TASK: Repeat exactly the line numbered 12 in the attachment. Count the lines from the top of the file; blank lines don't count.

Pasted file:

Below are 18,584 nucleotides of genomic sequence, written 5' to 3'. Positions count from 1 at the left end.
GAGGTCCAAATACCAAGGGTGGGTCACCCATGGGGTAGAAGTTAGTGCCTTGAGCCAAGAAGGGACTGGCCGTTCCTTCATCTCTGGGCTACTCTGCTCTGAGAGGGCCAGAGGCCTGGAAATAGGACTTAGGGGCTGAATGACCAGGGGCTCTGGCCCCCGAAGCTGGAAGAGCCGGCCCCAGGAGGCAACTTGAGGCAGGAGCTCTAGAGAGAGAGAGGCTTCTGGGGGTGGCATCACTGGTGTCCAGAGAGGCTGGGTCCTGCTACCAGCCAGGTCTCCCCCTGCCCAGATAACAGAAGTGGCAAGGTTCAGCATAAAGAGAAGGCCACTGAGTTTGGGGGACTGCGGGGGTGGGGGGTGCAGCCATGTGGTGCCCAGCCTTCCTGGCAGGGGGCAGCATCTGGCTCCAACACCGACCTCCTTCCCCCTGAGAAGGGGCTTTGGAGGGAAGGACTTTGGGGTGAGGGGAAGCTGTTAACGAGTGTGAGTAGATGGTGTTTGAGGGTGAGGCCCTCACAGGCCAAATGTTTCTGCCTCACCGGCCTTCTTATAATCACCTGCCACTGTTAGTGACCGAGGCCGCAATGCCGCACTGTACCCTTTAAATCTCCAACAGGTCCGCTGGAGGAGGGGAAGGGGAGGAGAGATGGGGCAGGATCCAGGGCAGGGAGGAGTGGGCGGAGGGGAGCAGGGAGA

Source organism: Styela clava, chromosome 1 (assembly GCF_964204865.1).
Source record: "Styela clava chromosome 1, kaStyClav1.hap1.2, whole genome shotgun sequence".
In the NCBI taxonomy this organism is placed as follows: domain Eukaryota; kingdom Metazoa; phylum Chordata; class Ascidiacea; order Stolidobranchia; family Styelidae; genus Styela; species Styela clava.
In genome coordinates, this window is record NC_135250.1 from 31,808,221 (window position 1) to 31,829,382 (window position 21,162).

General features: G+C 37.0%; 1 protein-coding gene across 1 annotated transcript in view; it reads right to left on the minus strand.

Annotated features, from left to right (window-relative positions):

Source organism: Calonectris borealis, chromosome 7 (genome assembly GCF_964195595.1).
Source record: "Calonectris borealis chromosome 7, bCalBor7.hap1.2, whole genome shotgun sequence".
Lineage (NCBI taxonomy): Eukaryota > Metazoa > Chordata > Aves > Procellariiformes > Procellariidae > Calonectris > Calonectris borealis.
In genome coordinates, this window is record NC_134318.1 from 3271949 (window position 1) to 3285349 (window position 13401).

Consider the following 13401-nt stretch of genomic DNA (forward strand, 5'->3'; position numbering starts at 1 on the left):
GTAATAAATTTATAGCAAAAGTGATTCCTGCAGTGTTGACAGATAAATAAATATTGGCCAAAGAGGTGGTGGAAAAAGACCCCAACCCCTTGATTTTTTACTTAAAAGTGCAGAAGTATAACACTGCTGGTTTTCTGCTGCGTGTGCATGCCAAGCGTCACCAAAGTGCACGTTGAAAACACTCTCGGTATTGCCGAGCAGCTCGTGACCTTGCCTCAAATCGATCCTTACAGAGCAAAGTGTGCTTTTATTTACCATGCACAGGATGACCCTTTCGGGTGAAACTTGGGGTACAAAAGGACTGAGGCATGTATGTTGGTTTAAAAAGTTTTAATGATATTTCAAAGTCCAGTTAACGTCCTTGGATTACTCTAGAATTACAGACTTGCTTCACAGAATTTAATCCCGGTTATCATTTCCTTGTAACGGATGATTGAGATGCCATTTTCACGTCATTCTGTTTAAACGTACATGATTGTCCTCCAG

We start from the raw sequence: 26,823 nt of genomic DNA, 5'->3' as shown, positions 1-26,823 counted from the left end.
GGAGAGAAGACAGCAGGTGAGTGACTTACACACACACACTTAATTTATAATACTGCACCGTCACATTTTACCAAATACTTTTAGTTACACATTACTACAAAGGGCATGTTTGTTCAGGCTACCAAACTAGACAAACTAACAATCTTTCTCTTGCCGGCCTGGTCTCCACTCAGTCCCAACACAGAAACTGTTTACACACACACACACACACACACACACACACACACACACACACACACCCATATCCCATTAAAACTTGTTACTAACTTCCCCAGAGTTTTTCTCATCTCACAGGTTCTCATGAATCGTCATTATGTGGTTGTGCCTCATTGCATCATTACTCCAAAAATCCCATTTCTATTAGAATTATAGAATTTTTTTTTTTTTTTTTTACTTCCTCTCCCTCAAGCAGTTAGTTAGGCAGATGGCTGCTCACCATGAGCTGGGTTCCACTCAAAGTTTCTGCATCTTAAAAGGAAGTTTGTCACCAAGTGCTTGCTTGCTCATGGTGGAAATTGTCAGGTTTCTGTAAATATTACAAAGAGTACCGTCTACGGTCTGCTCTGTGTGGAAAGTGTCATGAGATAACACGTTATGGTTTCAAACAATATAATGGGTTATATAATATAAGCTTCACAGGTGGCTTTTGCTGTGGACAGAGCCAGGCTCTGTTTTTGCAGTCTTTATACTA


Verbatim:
In genome coordinates, this window is record NC_134318.1 from 3271949 (window position 1) to 3285349 (window position 13401).